In his first weeks as defense secretary, Robert M. Gates repeatedly argued that the detention facility at Guantánamo Bay, Cuba, had become so tainted abroad that legal proceedings at Guantánamo would be viewed as illegitimate, according to senior administration officials. He told President Bush and others that it should be shut down as quickly as possible.This idea was shot down, however, because some members of the administration wanted to make sure that the detainees didn't gain any Constitutional rights.
There is widespread agreement, however, that moving any detainees or legal proceedings to American territory could bring significant complications.It is funny (ironic) to me that the United States was founded with the grand notion that all men are created equal, but when it comes down to it, we don't seem to think that all men (human beings) are entitled to the same rights or considerations. If they are not American citizens or housed on American soil, we don't have to treat them in the way that we claim to believe all of human-kind should be treated.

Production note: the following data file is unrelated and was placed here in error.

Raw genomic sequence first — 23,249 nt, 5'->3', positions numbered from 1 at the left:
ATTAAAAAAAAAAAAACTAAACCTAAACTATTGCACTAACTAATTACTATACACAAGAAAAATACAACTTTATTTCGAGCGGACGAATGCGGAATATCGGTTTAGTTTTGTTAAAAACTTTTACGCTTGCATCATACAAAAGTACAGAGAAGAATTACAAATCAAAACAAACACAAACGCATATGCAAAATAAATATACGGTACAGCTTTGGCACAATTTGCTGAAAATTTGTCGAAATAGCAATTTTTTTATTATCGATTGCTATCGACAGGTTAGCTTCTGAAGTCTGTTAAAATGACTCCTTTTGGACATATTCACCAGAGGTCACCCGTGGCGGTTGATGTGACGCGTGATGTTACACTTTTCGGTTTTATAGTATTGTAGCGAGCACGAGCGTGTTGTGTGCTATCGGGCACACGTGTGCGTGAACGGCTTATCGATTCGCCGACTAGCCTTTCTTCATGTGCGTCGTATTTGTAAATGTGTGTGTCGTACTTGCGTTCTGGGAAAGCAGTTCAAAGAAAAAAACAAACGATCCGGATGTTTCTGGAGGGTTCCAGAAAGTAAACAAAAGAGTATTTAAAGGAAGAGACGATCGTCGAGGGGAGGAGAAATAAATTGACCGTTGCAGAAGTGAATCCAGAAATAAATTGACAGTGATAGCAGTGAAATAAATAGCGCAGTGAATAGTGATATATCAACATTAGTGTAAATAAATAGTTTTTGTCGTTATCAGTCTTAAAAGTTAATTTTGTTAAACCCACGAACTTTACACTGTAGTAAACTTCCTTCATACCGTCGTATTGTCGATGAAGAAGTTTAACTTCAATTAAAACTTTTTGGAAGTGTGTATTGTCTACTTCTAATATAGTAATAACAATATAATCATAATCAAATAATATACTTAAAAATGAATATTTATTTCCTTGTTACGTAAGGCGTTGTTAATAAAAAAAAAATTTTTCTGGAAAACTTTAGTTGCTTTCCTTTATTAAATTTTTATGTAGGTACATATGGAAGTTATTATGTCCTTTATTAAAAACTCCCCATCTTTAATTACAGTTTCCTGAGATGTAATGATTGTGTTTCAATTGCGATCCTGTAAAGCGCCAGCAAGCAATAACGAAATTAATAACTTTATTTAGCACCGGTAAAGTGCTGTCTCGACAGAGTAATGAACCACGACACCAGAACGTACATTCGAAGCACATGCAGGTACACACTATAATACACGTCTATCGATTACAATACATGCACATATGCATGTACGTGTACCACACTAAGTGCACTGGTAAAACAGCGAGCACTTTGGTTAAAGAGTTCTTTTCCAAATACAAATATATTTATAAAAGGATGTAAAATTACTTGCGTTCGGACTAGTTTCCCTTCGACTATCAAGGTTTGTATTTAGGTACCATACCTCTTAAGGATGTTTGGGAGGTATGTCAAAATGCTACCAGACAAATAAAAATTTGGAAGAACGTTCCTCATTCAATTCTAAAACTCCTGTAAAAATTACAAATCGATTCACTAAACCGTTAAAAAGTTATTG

Some administration lawyers are deeply reluctant to move terrorism suspects to American soil because it could increase their constitutional and statutory rights — and invite an explosion of civil litigation. Guantánamo was chosen because it was an American military facility but not on American soil.
If we truly believe that our justice system is the best possible (although not perfect) form of determining guilt or innocence and doling out judgments while preserving the inalienable rights of the individual, why are we so bound and determined not to use it in the case of terror suspects. The short answer, of course, is that we think they don't have any rights. They are guilty until proven innocent. Actually they are guilty. Period. Or maybe even exclamation point. They are guilty, we know it, we shouldn't have to prove it. We should just be able to torture them and execute them. End of story.
I'm sorry, but that is just not the moral foundation that my country was founded on. It seems to me that if we can't try and convict them according to our stated standard of justice, the same standard we hold our own citizens to, then we have no business being the ones to punish them.